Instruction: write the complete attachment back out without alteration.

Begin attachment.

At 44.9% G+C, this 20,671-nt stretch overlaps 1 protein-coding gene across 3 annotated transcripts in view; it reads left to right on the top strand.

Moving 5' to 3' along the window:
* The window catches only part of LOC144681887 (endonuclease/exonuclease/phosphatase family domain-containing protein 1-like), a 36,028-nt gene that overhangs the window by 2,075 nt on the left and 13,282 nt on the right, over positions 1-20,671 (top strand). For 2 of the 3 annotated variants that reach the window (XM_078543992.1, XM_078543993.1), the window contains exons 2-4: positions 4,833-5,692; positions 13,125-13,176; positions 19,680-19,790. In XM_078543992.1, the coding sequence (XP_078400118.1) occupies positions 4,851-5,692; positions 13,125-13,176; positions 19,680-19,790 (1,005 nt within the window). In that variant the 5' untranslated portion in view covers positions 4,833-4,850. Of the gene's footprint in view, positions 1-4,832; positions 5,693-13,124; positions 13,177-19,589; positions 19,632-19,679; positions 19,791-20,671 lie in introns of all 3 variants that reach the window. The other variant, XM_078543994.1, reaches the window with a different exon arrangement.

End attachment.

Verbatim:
At 44.9% G+C, this 20,671-nt stretch overlaps 1 protein-coding gene across 3 annotated transcripts in view; it reads left to right on the top strand.

Moving 5' to 3' along the window:
* The window catches only part of LOC144681887 (endonuclease/exonuclease/phosphatase family domain-containing protein 1-like), a 36,028-nt gene that overhangs the window by 2,075 nt on the left and 13,282 nt on the right, over positions 1-20,671 (top strand). For 2 of the 3 annotated variants that reach the window (XM_078543992.1, XM_078543993.1), the window contains exons 2-4: positions 4,833-5,692; positions 13,125-13,176; positions 19,680-19,790. In XM_078543992.1, the coding sequence (XP_078400118.1) occupies positions 4,851-5,692; positions 13,125-13,176; positions 19,680-19,790 (1,005 nt within the window). In that variant the 5' untranslated portion in view covers positions 4,833-4,850. Of the gene's footprint in view, positions 1-4,832; positions 5,693-13,124; positions 13,177-19,589; positions 19,632-19,679; positions 19,791-20,671 lie in introns of all 3 variants that reach the window. The other variant, XM_078543994.1, reaches the window with a different exon arrangement.